Student Voice Platform
ASCBC Student Voice Academy Issue Paper 2012
Every year, high school students anticipate the day of attending college and not having to stress once they receive their financial assistance. For those students who are undocumented, this stress is ever present and sometimes magnified, because there is little to no financial assistance for their higher educational pursuits. An undocumented student is someone who was born in a foreign country and was brought to the U.S. at a very young age. Now as high school graduates, many discover that they are defined as illegal and cannot receive financial assistance due to the fact they don’t have a social security number. It should not be up to a number or a piece of paper to determine the future of a student. Instead, we should look at their effort, their love for the United States, and contributions to society. There is support from the many educational institutions around the state of Washington to approach legislators and draft a bill extending eligibility for the State Need Grant (SNG) to undocumented students.
Washington state is benefiting labor of undocumented workers in the agriculture industry. The apple industry alone earned $1.4 billion in 2010 (The Value of Immigrants in Washington State Slide 2), but the children of the workers are not allowed to receive a portion of financial aid. By not supporting undocumented students to be eligible for the WA SNG, our economy will continue to struggle. In order to progress, we need to educate our youth. Education is the key in re-establishing stability, creativity, and productivity in our country. Many states like California, Oklahoma, and Texas (Undocumented Students and Higher Education in Washington: Barriers and Opportunities Page 5) have already taken initiative to support this cause and are allowing undocumented students to receive funding for their post secondary education. Let’s make Washington the first state up north to support this cause.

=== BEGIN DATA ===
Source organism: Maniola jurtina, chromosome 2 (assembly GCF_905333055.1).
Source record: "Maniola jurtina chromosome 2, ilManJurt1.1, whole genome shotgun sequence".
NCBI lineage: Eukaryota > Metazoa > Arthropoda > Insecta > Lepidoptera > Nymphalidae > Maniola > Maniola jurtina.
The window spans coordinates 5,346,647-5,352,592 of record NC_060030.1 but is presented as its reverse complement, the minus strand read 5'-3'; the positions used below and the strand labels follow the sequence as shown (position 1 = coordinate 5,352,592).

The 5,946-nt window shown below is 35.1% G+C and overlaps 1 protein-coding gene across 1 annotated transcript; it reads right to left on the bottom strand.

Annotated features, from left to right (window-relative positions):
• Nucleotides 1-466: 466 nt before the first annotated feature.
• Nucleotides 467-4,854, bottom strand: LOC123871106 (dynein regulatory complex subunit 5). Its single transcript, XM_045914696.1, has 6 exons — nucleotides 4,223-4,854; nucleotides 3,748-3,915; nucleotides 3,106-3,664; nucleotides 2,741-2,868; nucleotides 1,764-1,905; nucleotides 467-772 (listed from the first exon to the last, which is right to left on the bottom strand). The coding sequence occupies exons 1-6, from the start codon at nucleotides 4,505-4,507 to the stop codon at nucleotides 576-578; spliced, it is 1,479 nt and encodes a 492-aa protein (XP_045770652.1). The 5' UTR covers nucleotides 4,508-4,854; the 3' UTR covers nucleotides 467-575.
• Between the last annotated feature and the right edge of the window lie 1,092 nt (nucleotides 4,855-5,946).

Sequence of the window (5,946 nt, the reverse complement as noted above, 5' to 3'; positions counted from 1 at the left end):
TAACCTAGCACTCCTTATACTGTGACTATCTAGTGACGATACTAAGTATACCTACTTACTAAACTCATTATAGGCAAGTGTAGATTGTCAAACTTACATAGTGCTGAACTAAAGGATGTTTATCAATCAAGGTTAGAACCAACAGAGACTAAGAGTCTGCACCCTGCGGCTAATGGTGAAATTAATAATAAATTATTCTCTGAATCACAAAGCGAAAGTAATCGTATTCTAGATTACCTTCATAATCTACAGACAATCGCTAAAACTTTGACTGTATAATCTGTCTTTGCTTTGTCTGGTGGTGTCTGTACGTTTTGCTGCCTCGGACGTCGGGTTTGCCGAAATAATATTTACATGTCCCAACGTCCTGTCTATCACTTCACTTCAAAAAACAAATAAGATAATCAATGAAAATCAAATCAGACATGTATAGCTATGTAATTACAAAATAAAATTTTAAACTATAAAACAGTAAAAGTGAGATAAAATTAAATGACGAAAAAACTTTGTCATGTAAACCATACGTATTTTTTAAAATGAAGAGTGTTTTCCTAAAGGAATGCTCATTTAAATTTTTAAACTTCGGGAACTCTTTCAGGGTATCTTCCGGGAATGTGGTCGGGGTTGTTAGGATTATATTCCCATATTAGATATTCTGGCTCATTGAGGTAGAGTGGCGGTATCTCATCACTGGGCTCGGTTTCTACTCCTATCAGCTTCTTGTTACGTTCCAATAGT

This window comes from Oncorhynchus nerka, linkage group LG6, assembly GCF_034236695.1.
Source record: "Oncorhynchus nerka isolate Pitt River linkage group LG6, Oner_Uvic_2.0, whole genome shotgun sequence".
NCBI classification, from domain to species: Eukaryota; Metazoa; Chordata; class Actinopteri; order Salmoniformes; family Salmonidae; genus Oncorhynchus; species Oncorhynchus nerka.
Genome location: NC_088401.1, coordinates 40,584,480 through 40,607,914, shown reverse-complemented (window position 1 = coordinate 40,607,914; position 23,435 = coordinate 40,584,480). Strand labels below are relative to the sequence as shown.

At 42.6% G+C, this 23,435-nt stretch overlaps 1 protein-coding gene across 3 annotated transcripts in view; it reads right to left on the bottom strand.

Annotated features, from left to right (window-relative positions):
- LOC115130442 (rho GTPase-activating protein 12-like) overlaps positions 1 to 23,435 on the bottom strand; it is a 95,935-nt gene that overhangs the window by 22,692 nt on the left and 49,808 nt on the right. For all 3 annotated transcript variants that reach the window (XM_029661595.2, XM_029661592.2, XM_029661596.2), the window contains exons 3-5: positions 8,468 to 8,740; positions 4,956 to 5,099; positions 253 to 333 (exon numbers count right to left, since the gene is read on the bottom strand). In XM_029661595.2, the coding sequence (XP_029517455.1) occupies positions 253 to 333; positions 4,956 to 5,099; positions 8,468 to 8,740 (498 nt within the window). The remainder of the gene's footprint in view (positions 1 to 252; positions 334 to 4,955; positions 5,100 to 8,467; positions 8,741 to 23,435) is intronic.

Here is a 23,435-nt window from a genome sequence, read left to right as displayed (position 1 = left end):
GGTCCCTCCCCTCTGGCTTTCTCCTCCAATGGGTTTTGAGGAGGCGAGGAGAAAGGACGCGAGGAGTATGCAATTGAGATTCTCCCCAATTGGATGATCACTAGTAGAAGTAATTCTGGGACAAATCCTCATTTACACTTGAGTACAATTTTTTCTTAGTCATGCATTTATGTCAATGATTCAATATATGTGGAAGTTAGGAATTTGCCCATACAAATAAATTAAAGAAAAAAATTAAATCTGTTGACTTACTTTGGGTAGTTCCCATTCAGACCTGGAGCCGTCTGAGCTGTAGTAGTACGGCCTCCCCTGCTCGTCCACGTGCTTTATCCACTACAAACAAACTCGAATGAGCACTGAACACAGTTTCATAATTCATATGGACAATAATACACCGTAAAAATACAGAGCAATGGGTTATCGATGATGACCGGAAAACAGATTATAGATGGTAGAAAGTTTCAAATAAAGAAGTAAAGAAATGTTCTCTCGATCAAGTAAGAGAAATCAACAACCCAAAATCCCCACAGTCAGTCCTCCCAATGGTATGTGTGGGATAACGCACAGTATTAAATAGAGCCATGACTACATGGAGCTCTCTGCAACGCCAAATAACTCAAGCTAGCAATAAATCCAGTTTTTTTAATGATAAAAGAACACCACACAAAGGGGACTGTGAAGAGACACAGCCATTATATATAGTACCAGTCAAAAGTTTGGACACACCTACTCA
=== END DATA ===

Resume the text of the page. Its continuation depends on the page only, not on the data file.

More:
Not only will we be helping students of our state, but we will be helping the overall state of our economy by creating more job opportunities once these students graduate. Let’s get Washington on board with supporting this cause too!
Yesenia Lazaro (ASCBC President)
Lily Reyes (Leadership Council Representative)
Jesus Larios (Leadership Council Representative)
Yair Barron (CBC Student Athlete)
Don't forget to check out the full version of the platform which includes a works cited page.
Related links and helpful information
Who is an undocumented student? These students usually come to the U.S. at a young age with their parents and do not have a citizenship or resident status. Because of this, they are not able to apply for financial aid and many other benefits to help with their higher education.
Common Myths- The National Council of La Raza, a national Hispanic civil rights advocacy organization, has compiled many myths about undocumented immigrants and these help us understand more about undocumented immigrants and their rights.
Dreamers Guide- Undocumented students are unable to receive financial aid for college but in the state of Washington they are able to pay resident tuition because of HB1079. Enclosed are tips and guidance for undocumented students and more information on HB1079.
The Dream Act- Through this act, undocumented students would have the chance to apply for a temporary legal status and then apply for permanent residency. In order to apply, students would have to meet certain criteria found in this link. While the legislation has gone to congress before, it has yet to pass.
December 1, 2014
December 2, 2014
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